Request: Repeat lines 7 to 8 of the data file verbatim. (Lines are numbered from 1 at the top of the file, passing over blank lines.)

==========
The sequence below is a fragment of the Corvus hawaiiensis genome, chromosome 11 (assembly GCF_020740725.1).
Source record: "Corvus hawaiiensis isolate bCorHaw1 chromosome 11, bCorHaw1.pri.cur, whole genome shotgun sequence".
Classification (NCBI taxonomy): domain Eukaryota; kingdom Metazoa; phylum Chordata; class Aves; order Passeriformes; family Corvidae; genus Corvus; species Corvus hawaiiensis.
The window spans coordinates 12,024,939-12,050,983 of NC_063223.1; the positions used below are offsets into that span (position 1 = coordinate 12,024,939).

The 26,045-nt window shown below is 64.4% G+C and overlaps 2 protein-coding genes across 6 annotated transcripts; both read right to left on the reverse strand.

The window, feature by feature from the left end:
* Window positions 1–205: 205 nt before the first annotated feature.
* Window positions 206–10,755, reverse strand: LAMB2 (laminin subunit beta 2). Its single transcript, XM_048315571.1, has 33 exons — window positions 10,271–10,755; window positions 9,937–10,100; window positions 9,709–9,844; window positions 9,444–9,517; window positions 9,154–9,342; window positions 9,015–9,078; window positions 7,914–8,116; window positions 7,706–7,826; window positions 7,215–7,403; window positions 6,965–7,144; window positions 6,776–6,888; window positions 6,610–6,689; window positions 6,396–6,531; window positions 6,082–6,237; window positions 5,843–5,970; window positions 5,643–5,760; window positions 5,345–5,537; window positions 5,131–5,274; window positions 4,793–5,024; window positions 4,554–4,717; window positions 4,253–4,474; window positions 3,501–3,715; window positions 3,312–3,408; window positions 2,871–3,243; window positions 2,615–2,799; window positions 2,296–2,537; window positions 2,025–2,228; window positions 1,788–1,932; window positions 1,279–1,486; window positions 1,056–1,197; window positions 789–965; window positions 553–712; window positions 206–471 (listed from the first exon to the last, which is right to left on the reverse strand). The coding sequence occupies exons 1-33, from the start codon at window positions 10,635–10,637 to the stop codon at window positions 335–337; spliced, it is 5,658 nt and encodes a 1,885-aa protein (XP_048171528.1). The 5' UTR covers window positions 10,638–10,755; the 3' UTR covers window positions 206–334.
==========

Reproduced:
* Window positions 1–205: 205 nt before the first annotated feature.
* Window positions 206–10,755, reverse strand: LAMB2 (laminin subunit beta 2). Its single transcript, XM_048315571.1, has 33 exons — window positions 10,271–10,755; window positions 9,937–10,100; window positions 9,709–9,844; window positions 9,444–9,517; window positions 9,154–9,342; window positions 9,015–9,078; window positions 7,914–8,116; window positions 7,706–7,826; window positions 7,215–7,403; window positions 6,965–7,144; window positions 6,776–6,888; window positions 6,610–6,689; window positions 6,396–6,531; window positions 6,082–6,237; window positions 5,843–5,970; window positions 5,643–5,760; window positions 5,345–5,537; window positions 5,131–5,274; window positions 4,793–5,024; window positions 4,554–4,717; window positions 4,253–4,474; window positions 3,501–3,715; window positions 3,312–3,408; window positions 2,871–3,243; window positions 2,615–2,799; window positions 2,296–2,537; window positions 2,025–2,228; window positions 1,788–1,932; window positions 1,279–1,486; window positions 1,056–1,197; window positions 789–965; window positions 553–712; window positions 206–471 (listed from the first exon to the last, which is right to left on the reverse strand). The coding sequence occupies exons 1-33, from the start codon at window positions 10,635–10,637 to the stop codon at window positions 335–337; spliced, it is 5,658 nt and encodes a 1,885-aa protein (XP_048171528.1). The 5' UTR covers window positions 10,638–10,755; the 3' UTR covers window positions 206–334.